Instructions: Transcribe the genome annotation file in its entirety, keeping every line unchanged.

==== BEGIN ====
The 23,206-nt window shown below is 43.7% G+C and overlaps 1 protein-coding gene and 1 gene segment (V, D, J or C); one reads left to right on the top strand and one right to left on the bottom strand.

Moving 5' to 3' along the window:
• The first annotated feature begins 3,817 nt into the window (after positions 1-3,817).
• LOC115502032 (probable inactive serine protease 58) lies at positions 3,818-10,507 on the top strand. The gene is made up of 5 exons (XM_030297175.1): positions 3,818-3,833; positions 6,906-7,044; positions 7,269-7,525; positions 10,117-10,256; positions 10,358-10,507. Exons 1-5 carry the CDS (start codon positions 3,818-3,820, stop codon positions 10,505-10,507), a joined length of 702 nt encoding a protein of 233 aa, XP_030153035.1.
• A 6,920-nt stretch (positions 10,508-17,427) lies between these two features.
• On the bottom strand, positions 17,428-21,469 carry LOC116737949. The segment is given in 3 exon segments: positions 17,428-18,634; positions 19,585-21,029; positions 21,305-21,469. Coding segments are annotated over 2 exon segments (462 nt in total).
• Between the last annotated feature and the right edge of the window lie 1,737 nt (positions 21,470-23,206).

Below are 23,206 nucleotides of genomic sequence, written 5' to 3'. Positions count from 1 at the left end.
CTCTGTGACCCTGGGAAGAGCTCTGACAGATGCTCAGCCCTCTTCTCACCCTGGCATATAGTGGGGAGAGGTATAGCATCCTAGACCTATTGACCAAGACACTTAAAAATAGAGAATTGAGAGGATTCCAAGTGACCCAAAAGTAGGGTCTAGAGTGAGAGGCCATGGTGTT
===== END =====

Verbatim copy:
The 23,206-nt window shown below is 43.7% G+C and overlaps 1 protein-coding gene and 1 gene segment (V, D, J or C); one reads left to right on the top strand and one right to left on the bottom strand.

Moving 5' to 3' along the window:
• The first annotated feature begins 3,817 nt into the window (after positions 1-3,817).
• LOC115502032 (probable inactive serine protease 58) lies at positions 3,818-10,507 on the top strand. The gene is made up of 5 exons (XM_030297175.1): positions 3,818-3,833; positions 6,906-7,044; positions 7,269-7,525; positions 10,117-10,256; positions 10,358-10,507. Exons 1-5 carry the CDS (start codon positions 3,818-3,820, stop codon positions 10,505-10,507), a joined length of 702 nt encoding a protein of 233 aa, XP_030153035.1.
• A 6,920-nt stretch (positions 10,508-17,427) lies between these two features.
• On the bottom strand, positions 17,428-21,469 carry LOC116737949. The segment is given in 3 exon segments: positions 17,428-18,634; positions 19,585-21,029; positions 21,305-21,469. Coding segments are annotated over 2 exon segments (462 nt in total).
• Between the last annotated feature and the right edge of the window lie 1,737 nt (positions 21,470-23,206).

Below are 23,206 nucleotides of genomic sequence, written 5' to 3'. Positions count from 1 at the left end.
CTCTGTGACCCTGGGAAGAGCTCTGACAGATGCTCAGCCCTCTTCTCACCCTGGCATATAGTGGGGAGAGGTATAGCATCCTAGACCTATTGACCAAGACACTTAAAAATAGAGAATTGAGAGGATTCCAAGTGACCCAAAAGTAGGGTCTAGAGTGAGAGGCCATGGTGTT